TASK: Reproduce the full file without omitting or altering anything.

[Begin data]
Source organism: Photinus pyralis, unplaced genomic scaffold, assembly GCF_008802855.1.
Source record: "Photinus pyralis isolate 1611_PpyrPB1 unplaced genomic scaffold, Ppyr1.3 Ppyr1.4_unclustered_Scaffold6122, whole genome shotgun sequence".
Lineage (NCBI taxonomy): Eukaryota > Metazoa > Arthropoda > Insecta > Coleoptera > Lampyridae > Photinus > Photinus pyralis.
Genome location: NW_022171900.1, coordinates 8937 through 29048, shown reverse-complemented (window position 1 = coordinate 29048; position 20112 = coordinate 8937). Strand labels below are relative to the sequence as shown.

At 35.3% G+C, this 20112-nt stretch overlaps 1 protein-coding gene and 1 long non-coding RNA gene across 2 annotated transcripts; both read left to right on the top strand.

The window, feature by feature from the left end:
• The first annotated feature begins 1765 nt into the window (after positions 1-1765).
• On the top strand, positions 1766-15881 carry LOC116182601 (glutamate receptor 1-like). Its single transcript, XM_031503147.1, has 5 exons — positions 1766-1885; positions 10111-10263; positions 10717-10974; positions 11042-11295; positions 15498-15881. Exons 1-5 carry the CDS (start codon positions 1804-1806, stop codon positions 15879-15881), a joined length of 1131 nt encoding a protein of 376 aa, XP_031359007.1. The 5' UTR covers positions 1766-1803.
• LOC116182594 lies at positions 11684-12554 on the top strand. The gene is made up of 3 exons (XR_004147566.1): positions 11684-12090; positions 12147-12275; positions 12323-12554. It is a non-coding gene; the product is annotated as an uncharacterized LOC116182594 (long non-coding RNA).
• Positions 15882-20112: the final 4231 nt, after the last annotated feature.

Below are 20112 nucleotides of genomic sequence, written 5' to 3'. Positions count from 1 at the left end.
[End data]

Source organism: Photinus pyralis, unplaced genomic scaffold, assembly GCF_008802855.1.
Source record: "Photinus pyralis isolate 1611_PpyrPB1 unplaced genomic scaffold, Ppyr1.3 Ppyr1.4_unclustered_Scaffold6122, whole genome shotgun sequence".
Lineage (NCBI taxonomy): Eukaryota > Metazoa > Arthropoda > Insecta > Coleoptera > Lampyridae > Photinus > Photinus pyralis.
Genome location: NW_022171900.1, coordinates 8937 through 29048, shown reverse-complemented (window position 1 = coordinate 29048; position 20112 = coordinate 8937). Strand labels below are relative to the sequence as shown.

At 35.3% G+C, this 20112-nt stretch overlaps 1 protein-coding gene and 1 long non-coding RNA gene across 2 annotated transcripts; both read left to right on the top strand.

The window, feature by feature from the left end:
• The first annotated feature begins 1765 nt into the window (after positions 1-1765).
• On the top strand, positions 1766-15881 carry LOC116182601 (glutamate receptor 1-like). Its single transcript, XM_031503147.1, has 5 exons — positions 1766-1885; positions 10111-10263; positions 10717-10974; positions 11042-11295; positions 15498-15881. Exons 1-5 carry the CDS (start codon positions 1804-1806, stop codon positions 15879-15881), a joined length of 1131 nt encoding a protein of 376 aa, XP_031359007.1. The 5' UTR covers positions 1766-1803.
• LOC116182594 lies at positions 11684-12554 on the top strand. The gene is made up of 3 exons (XR_004147566.1): positions 11684-12090; positions 12147-12275; positions 12323-12554. It is a non-coding gene; the product is annotated as an uncharacterized LOC116182594 (long non-coding RNA).
• Positions 15882-20112: the final 4231 nt, after the last annotated feature.

Below are 20112 nucleotides of genomic sequence, written 5' to 3'. Positions count from 1 at the left end.